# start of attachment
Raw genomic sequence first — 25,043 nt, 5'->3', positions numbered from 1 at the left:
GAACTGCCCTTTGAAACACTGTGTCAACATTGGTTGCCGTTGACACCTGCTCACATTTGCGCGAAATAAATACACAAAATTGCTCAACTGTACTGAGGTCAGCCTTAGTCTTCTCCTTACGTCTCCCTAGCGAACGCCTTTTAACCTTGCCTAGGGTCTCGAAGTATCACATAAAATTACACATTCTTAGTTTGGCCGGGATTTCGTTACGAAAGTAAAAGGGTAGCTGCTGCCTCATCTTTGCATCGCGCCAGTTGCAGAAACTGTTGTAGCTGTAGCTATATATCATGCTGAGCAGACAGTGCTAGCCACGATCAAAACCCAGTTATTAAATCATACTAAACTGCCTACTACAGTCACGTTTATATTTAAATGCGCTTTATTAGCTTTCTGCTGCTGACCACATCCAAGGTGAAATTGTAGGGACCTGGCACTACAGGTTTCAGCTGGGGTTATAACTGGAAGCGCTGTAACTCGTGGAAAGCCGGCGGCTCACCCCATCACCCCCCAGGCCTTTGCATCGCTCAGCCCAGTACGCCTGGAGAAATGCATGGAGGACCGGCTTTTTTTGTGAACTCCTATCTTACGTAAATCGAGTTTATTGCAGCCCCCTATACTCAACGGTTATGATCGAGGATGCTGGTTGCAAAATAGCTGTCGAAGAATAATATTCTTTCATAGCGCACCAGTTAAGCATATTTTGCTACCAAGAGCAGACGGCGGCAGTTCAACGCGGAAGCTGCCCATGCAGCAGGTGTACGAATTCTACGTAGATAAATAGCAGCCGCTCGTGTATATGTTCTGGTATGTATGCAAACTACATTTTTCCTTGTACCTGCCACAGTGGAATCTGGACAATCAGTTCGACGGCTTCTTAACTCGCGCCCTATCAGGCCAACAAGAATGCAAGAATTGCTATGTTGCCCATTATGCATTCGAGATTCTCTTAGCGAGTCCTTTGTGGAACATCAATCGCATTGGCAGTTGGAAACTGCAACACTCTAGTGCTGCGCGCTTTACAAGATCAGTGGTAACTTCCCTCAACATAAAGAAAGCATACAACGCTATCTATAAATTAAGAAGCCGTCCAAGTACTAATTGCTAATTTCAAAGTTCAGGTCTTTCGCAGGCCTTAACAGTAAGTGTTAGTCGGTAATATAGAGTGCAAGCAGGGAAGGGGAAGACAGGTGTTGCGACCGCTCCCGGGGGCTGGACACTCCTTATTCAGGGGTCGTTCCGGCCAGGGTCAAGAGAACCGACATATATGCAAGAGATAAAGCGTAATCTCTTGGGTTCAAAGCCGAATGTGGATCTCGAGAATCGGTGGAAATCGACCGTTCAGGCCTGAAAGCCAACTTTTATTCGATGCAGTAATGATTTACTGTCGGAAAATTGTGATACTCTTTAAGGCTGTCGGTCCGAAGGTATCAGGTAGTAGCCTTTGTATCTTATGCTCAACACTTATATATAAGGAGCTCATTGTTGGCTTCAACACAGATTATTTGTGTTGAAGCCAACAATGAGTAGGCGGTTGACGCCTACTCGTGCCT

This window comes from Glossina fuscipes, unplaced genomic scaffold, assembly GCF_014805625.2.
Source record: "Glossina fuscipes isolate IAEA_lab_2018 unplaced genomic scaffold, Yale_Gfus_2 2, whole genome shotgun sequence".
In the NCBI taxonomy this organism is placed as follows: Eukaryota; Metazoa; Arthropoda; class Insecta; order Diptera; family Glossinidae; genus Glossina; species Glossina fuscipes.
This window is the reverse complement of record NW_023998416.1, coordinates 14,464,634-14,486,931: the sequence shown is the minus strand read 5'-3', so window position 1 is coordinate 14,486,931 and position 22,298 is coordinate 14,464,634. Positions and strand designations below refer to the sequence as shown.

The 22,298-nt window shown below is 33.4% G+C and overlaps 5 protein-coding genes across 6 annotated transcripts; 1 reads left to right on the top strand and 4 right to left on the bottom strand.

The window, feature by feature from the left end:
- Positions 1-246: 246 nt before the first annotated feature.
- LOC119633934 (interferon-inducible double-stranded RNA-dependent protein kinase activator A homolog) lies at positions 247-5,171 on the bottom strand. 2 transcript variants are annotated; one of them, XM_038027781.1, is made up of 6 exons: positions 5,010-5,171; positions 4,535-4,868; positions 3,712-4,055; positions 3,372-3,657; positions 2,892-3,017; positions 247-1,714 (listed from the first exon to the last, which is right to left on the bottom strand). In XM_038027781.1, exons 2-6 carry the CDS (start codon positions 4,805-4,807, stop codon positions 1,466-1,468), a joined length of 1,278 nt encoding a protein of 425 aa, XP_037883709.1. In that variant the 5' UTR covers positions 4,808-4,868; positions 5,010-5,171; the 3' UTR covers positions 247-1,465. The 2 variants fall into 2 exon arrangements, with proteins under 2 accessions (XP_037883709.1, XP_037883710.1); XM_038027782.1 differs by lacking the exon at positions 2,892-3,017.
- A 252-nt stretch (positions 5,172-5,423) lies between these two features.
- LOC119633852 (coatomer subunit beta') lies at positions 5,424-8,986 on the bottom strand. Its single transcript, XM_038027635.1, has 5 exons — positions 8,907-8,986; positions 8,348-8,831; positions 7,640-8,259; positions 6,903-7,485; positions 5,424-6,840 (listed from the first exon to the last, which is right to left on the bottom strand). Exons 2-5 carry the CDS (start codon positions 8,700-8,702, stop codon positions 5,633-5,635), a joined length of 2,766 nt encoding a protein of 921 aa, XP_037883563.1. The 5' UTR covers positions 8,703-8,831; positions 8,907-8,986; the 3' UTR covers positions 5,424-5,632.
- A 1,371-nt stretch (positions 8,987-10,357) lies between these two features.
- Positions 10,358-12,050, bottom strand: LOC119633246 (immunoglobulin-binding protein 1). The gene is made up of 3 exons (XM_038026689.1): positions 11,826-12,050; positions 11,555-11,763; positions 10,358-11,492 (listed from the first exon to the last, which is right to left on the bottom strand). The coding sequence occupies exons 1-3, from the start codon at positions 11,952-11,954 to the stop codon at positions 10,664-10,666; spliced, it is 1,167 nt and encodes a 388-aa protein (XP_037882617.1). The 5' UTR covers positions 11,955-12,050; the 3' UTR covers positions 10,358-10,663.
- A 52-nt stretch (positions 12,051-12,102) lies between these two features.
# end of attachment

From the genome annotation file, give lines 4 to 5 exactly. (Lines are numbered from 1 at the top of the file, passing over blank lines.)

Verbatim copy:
Source record: "Glossina fuscipes isolate IAEA_lab_2018 unplaced genomic scaffold, Yale_Gfus_2 2, whole genome shotgun sequence".
In the NCBI taxonomy this organism is placed as follows: Eukaryota; Metazoa; Arthropoda; class Insecta; order Diptera; family Glossinidae; genus Glossina; species Glossina fuscipes.